The Artificial Sweeteners Controversy
There's some controversy surrounding the use of artificial sweeteners as a food additive. You may have heard concerns that they contribute to birth defects and cancer, or could be linked to behavioral problems. There's no research that indicates that this is true. The U.S. Food and Drug Administration regulates the use of artificial sweeteners and to date has not been presented with scientific information that would suggest that they're unsafe. Some people report that artificial sweeteners cause them problems (e.g., headaches, stomach upset) and are not able to use them in place of sugar in foods.
Although stevia is often grouped with the other sugar substitutes, it deserves its own brief discussion. Stevia is a naturally occurring species of herb in the sunflower family, commonly used as a sweetener. Many people with low-carbohydrate dietary needs, like diabetics, have turned to this herb because it's many times sweeter than sugar and does not greatly affect blood glucose levels. Like other artificial sweeteners, stevia is an alternative way to add sweetness to foods that provides no nutrient value.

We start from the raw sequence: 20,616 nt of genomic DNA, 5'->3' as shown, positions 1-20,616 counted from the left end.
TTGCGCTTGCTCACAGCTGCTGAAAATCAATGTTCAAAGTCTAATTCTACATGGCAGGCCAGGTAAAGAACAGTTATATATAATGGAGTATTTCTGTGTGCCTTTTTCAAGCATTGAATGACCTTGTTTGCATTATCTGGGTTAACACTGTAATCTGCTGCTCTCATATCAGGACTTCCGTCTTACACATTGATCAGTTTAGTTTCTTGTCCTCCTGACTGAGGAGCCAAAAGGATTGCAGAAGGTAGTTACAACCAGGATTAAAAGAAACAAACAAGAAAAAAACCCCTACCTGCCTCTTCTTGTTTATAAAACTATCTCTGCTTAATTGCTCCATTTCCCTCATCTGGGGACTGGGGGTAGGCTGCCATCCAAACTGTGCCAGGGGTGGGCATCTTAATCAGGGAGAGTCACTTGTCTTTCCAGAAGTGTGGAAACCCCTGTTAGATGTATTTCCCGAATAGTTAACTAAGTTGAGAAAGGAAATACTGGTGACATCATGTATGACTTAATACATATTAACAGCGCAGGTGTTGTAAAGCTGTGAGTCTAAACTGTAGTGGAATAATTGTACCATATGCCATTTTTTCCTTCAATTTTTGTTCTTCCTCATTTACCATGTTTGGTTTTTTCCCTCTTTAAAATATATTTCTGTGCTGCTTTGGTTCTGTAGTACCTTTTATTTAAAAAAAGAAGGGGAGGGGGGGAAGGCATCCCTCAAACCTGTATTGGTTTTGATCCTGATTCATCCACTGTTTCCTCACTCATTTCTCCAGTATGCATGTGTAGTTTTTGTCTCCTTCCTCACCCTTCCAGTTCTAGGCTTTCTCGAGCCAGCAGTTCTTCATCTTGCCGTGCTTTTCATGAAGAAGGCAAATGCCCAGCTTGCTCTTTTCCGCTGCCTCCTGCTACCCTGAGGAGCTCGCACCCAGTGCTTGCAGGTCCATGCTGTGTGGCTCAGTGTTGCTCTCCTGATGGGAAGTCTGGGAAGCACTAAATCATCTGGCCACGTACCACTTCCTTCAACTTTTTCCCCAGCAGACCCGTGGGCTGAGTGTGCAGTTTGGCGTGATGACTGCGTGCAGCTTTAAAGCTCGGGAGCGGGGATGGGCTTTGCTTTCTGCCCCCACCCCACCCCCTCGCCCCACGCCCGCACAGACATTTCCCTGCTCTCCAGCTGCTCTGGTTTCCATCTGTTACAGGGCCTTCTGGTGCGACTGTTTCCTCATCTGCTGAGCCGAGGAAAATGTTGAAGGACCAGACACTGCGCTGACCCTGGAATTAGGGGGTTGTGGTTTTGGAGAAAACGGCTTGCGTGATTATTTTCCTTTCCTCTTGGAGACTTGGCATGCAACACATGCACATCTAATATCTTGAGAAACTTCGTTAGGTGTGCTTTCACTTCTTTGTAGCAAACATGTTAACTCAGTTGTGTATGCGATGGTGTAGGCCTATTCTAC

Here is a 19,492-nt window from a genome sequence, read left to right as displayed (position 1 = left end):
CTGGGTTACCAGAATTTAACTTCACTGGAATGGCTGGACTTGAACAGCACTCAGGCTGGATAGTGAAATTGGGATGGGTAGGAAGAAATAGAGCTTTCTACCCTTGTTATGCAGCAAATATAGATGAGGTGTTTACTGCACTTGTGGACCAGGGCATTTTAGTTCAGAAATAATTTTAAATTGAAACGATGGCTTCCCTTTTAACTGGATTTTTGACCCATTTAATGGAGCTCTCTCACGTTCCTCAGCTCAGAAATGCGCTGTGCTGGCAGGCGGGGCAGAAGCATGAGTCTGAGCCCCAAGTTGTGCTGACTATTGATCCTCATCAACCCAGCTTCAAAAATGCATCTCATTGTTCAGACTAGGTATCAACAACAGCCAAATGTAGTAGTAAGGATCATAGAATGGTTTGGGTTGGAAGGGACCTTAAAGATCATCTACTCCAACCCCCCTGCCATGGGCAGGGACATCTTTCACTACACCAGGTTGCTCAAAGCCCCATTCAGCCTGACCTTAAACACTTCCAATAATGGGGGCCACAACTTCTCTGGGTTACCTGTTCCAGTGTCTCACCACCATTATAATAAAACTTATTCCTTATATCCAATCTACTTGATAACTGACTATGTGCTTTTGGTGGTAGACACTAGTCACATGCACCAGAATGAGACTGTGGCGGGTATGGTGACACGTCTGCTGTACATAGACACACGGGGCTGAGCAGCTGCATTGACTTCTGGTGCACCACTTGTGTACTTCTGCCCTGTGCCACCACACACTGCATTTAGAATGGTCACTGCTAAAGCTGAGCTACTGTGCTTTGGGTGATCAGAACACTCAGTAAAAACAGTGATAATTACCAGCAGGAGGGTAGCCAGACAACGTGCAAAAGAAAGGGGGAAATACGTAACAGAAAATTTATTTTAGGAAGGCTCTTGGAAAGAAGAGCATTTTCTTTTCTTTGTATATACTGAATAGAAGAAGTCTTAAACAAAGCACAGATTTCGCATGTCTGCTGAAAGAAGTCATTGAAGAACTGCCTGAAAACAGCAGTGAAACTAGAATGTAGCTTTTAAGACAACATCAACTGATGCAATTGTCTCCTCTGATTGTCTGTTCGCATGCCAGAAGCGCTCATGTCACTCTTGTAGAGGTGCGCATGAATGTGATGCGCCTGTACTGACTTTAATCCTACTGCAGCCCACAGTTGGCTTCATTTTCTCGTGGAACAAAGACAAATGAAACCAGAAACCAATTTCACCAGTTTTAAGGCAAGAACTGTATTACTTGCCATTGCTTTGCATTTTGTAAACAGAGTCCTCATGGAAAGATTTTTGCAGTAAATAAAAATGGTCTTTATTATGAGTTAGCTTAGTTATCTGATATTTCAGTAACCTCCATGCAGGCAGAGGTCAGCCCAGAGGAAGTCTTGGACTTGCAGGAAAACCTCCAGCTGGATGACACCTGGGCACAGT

Government Regulation of Artificial Sweeteners
Before the government approves the use of any sweetener, it carefully scrutinizes:
- How it's made
- Which foods it will be used in
- How much the average person will eat each day
- Whether or not it's potentially harmful to a person's health
It's the position of the American Dietetic Association that consumers can safely enjoy a range of artificial sweeteners, when consumed in a diet that's guided by current federal nutrition recommendations such as the Dietary Guidelines for Americans 2010.
It then sets a limit for the amount that a person can safely consume based on his/her body weight. That limit is usually several times more than the average person will ever eat. Studies looking at intake levels of artificial sweeteners show intake well below acceptable levels. Only small amounts of artificial sweeteners are needed to equal the sweetness provided by sugar.
Names for added sugars on food labels include:
- brown sugar
- corn sugar
- corn sweetener
- corn syrup
- fruit juice concentrates
- corn syrup
- invert sugar
- malt syrup
- maple syrup
- raw sugar
- evaporated cane juice